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Glass review


The reveal at the end of M. Night Shyamalan’s fabulously bonkers kidnapping thriller Split, when we learn that we have been watching a stealth sequel to Unbreakable – his brilliant deconstruction of the superhero myth – was one of the most fun moments I had watching a film that year. We all know that Shyamalan is a dab hand when it comes to a twist, but this one made my jaw hit the floor.


It was swiftly followed by the announcement of Glass, the final part in what has come to be known as the Eastrail 177 trilogy. I can’t lie, it was one of the films I was most looking forward to in 2019. The potential of a film with unassuming superman David Dunn (Bruce Willis) coming face to face with serial killer Kevin Wendell Crumb (James McAvoy) and reuniting with his arch nemesis Mr Glass (Samuel L. Jackson) was almost too exciting for words.


Unfortunately, it must have been too exciting for Shyamalan, as he has made a complete mess of this film. It starts in promising fashion, with Dunn on the hunt for McAvoy’s split-personality psycho-killer. The film moves at a real lick, and there’s an undeniable thrill in seeing Willis reprise this character. McAvoy continues to be utterly astonishing as Crumb, switching effortlessly and convincingly through the many characters and personalities living inside him, including ‘The Beast’.


But after their brief confrontation they are both arrested and thrown into the same asylum where Elijah “Mr Glass” Price is being held. Here they are to be treated by Dr Ellie Staple (Sarah Paulson), who is determined to prove that their superhuman abilities are nothing but delusions brought on by a mental disorder. It is at this point that the film grinds to a halt. The main characters are kept apart for far too long, and the majority of the second act is handed over to Paulson – who is great – but it’s Willis, Jackson, and McAvoy that I came to see.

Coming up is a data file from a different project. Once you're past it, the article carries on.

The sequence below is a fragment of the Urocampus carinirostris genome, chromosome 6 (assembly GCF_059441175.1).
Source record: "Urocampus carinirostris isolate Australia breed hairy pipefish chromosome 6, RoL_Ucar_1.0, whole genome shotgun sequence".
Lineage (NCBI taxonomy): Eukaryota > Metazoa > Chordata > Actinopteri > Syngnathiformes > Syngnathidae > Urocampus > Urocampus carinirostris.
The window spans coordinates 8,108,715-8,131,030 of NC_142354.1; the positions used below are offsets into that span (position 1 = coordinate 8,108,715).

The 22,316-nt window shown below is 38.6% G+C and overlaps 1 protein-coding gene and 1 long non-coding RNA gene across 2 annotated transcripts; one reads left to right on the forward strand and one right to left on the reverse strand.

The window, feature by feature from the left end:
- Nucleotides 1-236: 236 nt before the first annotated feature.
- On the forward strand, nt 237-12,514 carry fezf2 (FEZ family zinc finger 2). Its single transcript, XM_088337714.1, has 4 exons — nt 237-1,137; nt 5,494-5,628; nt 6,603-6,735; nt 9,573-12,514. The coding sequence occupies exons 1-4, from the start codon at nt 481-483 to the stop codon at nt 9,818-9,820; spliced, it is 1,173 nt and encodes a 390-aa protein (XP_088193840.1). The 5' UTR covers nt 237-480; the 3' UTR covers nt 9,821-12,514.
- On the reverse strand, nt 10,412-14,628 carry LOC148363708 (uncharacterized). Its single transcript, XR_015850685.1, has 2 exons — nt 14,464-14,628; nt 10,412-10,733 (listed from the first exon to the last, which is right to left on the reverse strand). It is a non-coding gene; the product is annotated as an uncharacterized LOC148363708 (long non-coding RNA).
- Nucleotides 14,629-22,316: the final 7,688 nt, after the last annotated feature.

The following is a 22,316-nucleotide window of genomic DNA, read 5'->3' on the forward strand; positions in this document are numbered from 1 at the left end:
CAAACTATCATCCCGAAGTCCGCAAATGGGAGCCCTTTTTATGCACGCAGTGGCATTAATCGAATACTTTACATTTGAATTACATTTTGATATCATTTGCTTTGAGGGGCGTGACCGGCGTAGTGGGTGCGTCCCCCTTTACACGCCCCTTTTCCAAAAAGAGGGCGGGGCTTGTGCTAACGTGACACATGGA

There are plenty of nice stylistic touches, but the tone of the film is utterly ragged. Glass tries to find a balance between the slow-burn thoughtfulness of Unbreakable, and the wild exploitation movie thrills of Split. It just doesn’t work. After the painfully dull second act, Shyamalan lets rip in the final third, and yet again sets up the potential for something really exciting. But yet again it disappoints, sadly collapsing under a pile of silliness and shonky effects.


It’s such a shame. There are so many great ideas here, and so much rich textual material. Then you’ve got Samuel L. Jackson and Bruce Willis, both on great form, but reduced to supporting roles. This is obviously to make room for McAvoy’s sensational performance – the kind of performance that would win every award if this was a prestige drama instead of a dirty genre film – but it would have been nice if the film had a bit more for Jackson and Willis to do.


★★

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©2019 by John Parker